The (inevitable?) negative book review and what to do

Authors Access: 30 Success Secrets for Authors and PublishersEveryone (me included) will gets negative book reviews. All books get them, what you do is up to you. I defy you to find a bestseller without a negative review: J.K. Rowling, John Grisham, Dean R. Koontz. Congratulations you have joined the fraternity of abused authors. John Grisham just got 66 “one-star” reviews for his last book. Maybe he deserved it, I don’t know, that’s not the point.

A book with nothing but 5-star reviews is suspicious in a different way, it looks like the jury might have been bought. It might be fun to try to keep your “straight ‘A'” grade point average but you do not actually have any control here. I do know some people who head straight for the low-starred reviews to see if the reviewer is just a crank and then go back to the high-starred reviews and decide for themselves on that basis.

After some 5 or 6 years of dealing with this, my best strategy to is to “bury ’em” with positive reviews. Find five other reviewers to review your book. How in the world would you do this? Find competing books in your niche, locate their reviews on Amazon, and contact the reviewers and ask them if they would like a review copy of your book. Many of them will have blogs or be relatively easy to find on Google. Sometimes they copy their reviews verbatim from their blogs into Amazon so you can just google a phrase from the review.

Retaliation is off-the-table, it never works. If you feel you must, you can “vote down” the review as unhelpful. That is anonymous, so it can be done. Resist the temptation to comment (“reply”) to the review unless it addresses an issue which was fixed in a later printing or edition. In that case, you can offer them a free review copy if you like. What you should NOT do is try to refute the review point-by-point, even if you know there are mistakes in the review. Remember what Mom said, “If you can’t say anything nice, then don’t say anything at all”.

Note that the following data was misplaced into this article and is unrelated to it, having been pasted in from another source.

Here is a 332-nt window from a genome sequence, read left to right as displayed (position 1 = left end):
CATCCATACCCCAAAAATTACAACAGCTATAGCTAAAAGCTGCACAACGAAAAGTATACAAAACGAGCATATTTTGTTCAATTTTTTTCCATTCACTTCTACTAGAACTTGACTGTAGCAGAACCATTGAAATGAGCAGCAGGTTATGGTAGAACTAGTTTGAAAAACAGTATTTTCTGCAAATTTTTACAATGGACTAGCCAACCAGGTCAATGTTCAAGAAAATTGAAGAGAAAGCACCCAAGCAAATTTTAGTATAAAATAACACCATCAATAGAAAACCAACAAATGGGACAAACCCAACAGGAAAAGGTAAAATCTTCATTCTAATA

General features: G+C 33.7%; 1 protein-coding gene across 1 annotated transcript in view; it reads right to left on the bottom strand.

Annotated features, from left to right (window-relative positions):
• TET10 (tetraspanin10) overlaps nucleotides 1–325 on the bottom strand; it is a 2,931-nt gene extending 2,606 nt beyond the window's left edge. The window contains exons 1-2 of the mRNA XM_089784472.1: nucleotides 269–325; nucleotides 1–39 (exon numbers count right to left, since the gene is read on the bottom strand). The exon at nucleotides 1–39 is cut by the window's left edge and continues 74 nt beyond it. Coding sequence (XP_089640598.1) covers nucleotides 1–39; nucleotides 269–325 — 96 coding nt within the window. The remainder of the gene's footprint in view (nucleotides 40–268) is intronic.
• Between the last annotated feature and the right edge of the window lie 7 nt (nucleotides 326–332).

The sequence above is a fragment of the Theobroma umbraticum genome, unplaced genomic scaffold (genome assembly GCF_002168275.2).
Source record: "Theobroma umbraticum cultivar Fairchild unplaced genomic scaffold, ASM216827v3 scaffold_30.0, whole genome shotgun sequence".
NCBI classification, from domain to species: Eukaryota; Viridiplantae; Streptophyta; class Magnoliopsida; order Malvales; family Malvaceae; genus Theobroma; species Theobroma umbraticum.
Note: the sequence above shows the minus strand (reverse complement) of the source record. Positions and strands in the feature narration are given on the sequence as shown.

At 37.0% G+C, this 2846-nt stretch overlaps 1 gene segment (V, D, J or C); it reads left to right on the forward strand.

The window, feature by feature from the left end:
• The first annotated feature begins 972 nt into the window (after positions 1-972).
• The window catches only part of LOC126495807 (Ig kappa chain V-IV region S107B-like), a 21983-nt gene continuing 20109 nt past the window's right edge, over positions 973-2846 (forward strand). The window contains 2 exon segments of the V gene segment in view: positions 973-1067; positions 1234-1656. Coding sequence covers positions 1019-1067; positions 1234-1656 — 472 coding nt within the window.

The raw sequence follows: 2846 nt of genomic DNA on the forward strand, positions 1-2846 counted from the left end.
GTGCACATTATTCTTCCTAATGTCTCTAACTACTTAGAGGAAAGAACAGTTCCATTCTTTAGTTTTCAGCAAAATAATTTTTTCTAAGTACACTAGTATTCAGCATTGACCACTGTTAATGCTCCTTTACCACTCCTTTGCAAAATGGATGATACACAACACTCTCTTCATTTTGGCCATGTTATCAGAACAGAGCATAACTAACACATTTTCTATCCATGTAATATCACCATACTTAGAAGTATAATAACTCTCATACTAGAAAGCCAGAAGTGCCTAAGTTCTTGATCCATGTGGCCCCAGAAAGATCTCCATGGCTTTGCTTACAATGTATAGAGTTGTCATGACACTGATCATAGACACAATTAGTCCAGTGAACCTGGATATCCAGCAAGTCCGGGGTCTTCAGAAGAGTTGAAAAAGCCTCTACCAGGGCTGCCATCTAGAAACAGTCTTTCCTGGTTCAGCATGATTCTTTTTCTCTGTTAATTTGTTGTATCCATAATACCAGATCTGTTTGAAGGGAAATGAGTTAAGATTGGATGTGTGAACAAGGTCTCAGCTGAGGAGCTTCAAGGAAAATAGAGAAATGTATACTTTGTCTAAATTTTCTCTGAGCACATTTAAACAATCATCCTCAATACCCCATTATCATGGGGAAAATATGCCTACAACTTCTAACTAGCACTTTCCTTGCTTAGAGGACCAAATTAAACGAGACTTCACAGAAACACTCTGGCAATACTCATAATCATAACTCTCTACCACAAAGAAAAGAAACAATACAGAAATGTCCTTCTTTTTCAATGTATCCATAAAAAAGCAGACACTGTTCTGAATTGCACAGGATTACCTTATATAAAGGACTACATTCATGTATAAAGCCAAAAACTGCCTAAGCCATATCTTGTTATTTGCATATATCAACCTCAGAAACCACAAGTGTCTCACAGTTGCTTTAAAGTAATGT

Here’s some followup advice from Tyler Tichelaar, an article featured in “Authors Access: 30 Success Secrets for Authors”.

What If I Still Get A Negative Review?
If you have followed all this advice and you still get a negative book review, all is not lost.

  • Most importantly, don’t lose your temper. A negative review may point out weak aspects of your writing that will help you become a more effective writer of your next book or even the second edition of your current work.
  • Don’t hide from the world. The review is just one person’s opinion. It’s highly possible good reviews will still come.
  • Learn from your mistakes. If you get several negative reviews, you have work to do. You can republish the book with revisions.
  • Find something good in the review. You may still find a quotable passage to promote your book. The reviewer might not like your characters, but he might remark that the book is well researched. He may complain about the proofreading, but he may still like the story concept.
  • Build a relationship with the reviewer. Send a thank you note and tell the reviewer you appreciate his honesty. The reviewer will be impressed by your professionalism, and this will leave open a line of communication and a possible good review for your next book.
  • Remember, even a negative review is better than no book review. In the long run, you will become a better writer and hopefully sell more books.

About Victor Volkman

Author of "Beyond Trauma: Conversations on Traumatic Incident Reduction" and six other books.
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